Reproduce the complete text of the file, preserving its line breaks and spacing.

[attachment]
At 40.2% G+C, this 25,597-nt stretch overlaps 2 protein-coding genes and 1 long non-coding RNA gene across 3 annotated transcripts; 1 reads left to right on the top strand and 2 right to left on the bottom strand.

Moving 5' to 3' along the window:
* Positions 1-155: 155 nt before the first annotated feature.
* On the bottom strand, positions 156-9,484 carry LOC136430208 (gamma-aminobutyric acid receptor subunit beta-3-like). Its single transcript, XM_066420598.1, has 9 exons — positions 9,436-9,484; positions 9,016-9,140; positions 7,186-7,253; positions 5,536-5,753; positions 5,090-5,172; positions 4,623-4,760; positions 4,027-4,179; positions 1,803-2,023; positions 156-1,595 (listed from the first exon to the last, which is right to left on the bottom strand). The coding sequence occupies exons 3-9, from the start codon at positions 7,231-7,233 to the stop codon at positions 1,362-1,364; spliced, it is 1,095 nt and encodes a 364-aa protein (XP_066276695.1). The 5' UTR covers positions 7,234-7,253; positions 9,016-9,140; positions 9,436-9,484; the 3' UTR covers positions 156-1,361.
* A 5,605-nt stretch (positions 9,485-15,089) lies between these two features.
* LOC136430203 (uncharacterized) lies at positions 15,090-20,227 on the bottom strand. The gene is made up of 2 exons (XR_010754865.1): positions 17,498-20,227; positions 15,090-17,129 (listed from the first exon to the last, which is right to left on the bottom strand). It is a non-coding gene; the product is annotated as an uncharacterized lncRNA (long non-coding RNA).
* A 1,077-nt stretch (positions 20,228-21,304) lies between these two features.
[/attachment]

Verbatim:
At 40.2% G+C, this 25,597-nt stretch overlaps 2 protein-coding genes and 1 long non-coding RNA gene across 3 annotated transcripts; 1 reads left to right on the top strand and 2 right to left on the bottom strand.

Moving 5' to 3' along the window:
* Positions 1-155: 155 nt before the first annotated feature.
* On the bottom strand, positions 156-9,484 carry LOC136430208 (gamma-aminobutyric acid receptor subunit beta-3-like). Its single transcript, XM_066420598.1, has 9 exons — positions 9,436-9,484; positions 9,016-9,140; positions 7,186-7,253; positions 5,536-5,753; positions 5,090-5,172; positions 4,623-4,760; positions 4,027-4,179; positions 1,803-2,023; positions 156-1,595 (listed from the first exon to the last, which is right to left on the bottom strand). The coding sequence occupies exons 3-9, from the start codon at positions 7,231-7,233 to the stop codon at positions 1,362-1,364; spliced, it is 1,095 nt and encodes a 364-aa protein (XP_066276695.1). The 5' UTR covers positions 7,234-7,253; positions 9,016-9,140; positions 9,436-9,484; the 3' UTR covers positions 156-1,361.
* A 5,605-nt stretch (positions 9,485-15,089) lies between these two features.
* LOC136430203 (uncharacterized) lies at positions 15,090-20,227 on the bottom strand. The gene is made up of 2 exons (XR_010754865.1): positions 17,498-20,227; positions 15,090-17,129 (listed from the first exon to the last, which is right to left on the bottom strand). It is a non-coding gene; the product is annotated as an uncharacterized lncRNA (long non-coding RNA).
* A 1,077-nt stretch (positions 20,228-21,304) lies between these two features.